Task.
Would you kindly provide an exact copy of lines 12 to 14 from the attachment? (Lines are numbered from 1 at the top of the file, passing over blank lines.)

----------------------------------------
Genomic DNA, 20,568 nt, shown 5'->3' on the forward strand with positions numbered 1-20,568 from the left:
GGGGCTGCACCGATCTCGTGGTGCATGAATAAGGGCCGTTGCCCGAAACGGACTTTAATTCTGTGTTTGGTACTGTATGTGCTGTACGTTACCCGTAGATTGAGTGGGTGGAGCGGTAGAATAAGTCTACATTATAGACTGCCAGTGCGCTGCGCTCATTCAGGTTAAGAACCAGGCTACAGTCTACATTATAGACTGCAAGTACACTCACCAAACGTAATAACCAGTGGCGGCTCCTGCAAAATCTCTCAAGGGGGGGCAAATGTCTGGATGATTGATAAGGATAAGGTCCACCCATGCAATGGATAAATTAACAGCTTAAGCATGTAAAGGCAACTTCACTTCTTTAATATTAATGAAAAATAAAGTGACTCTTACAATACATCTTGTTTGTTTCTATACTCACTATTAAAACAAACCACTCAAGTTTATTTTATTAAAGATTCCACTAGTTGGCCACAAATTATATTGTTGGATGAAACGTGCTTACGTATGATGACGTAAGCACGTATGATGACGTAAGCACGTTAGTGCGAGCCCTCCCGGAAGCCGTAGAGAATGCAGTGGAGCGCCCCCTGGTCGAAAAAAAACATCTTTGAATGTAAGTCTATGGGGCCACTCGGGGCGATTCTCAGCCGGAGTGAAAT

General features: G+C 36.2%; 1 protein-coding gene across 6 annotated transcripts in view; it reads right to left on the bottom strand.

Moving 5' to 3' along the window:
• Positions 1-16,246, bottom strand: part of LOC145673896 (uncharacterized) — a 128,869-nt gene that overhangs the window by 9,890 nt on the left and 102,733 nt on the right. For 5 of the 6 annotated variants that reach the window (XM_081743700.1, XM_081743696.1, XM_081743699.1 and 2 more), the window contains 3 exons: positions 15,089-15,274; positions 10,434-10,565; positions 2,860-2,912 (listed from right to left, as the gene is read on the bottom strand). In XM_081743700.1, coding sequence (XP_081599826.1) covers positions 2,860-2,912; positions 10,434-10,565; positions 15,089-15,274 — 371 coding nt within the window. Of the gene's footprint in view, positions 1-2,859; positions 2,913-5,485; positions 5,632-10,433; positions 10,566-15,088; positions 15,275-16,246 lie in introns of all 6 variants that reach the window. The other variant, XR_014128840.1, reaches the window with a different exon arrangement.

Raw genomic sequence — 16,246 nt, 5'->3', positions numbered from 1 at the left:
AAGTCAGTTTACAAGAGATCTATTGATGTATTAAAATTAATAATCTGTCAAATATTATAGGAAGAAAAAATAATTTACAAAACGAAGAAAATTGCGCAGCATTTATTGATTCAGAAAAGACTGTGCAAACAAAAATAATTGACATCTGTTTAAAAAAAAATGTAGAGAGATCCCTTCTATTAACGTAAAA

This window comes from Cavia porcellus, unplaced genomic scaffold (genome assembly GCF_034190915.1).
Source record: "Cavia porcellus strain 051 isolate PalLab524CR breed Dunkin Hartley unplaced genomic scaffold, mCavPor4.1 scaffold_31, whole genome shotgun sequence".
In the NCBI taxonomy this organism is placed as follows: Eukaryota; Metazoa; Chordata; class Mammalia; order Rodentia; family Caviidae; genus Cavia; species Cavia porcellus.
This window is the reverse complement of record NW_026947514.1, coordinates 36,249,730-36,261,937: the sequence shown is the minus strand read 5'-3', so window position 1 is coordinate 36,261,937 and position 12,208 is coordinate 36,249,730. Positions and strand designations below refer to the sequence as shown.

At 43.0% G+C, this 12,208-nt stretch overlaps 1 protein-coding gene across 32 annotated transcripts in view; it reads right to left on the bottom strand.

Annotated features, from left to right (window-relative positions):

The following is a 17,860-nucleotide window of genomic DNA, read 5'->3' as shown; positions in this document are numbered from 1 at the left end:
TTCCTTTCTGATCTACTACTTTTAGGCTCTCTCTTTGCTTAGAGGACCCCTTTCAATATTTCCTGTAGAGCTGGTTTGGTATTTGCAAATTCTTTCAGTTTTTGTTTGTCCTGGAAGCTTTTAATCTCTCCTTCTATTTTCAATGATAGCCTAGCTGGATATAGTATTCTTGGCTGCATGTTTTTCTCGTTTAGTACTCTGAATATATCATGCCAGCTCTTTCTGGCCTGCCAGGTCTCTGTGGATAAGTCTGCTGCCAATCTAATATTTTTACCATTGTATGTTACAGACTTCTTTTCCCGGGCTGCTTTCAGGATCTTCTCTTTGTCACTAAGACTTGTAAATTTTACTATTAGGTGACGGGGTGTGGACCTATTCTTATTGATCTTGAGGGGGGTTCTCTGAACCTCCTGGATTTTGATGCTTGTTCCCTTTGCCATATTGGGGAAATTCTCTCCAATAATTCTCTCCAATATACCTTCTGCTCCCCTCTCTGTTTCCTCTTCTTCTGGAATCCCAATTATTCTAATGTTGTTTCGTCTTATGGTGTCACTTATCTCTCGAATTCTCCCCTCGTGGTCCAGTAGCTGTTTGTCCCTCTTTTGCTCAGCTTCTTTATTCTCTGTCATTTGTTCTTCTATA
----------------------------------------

At 43.0% G+C, this 12,208-nt stretch overlaps 1 protein-coding gene across 32 annotated transcripts in view; it reads right to left on the bottom strand.

Annotated features, from left to right (window-relative positions):

The following is a 17,860-nucleotide window of genomic DNA, read 5'->3' as shown; positions in this document are numbered from 1 at the left end: